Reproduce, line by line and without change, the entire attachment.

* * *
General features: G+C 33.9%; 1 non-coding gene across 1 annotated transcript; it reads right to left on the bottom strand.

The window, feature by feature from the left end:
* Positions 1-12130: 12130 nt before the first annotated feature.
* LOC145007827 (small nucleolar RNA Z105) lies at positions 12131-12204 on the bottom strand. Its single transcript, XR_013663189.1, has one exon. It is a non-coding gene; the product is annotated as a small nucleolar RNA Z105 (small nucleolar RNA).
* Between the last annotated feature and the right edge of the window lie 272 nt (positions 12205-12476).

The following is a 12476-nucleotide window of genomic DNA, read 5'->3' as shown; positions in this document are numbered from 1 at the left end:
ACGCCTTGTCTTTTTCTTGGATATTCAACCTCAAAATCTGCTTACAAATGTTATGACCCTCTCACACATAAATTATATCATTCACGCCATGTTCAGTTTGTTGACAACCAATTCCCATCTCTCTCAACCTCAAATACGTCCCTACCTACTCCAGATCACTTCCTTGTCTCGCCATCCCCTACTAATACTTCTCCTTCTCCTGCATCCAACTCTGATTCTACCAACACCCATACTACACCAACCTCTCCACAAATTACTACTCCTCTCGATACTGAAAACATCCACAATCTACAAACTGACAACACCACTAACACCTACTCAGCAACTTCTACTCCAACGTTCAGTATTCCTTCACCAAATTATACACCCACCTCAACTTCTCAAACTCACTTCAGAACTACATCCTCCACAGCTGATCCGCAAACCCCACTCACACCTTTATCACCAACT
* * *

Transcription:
General features: G+C 33.9%; 1 non-coding gene across 1 annotated transcript; it reads right to left on the bottom strand.

The window, feature by feature from the left end:
* Positions 1-12130: 12130 nt before the first annotated feature.
* LOC145007827 (small nucleolar RNA Z105) lies at positions 12131-12204 on the bottom strand. Its single transcript, XR_013663189.1, has one exon. It is a non-coding gene; the product is annotated as a small nucleolar RNA Z105 (small nucleolar RNA).
* Between the last annotated feature and the right edge of the window lie 272 nt (positions 12205-12476).

The following is a 12476-nucleotide window of genomic DNA, read 5'->3' as shown; positions in this document are numbered from 1 at the left end:
ACGCCTTGTCTTTTTCTTGGATATTCAACCTCAAAATCTGCTTACAAATGTTATGACCCTCTCACACATAAATTATATCATTCACGCCATGTTCAGTTTGTTGACAACCAATTCCCATCTCTCTCAACCTCAAATACGTCCCTACCTACTCCAGATCACTTCCTTGTCTCGCCATCCCCTACTAATACTTCTCCTTCTCCTGCATCCAACTCTGATTCTACCAACACCCATACTACACCAACCTCTCCACAAATTACTACTCCTCTCGATACTGAAAACATCCACAATCTACAAACTGACAACACCACTAACACCTACTCAGCAACTTCTACTCCAACGTTCAGTATTCCTTCACCAAATTATACACCCACCTCAACTTCTCAAACTCACTTCAGAACTACATCCTCCACAGCTGATCCGCAAACCCCACTCACACCTTTATCACCAACT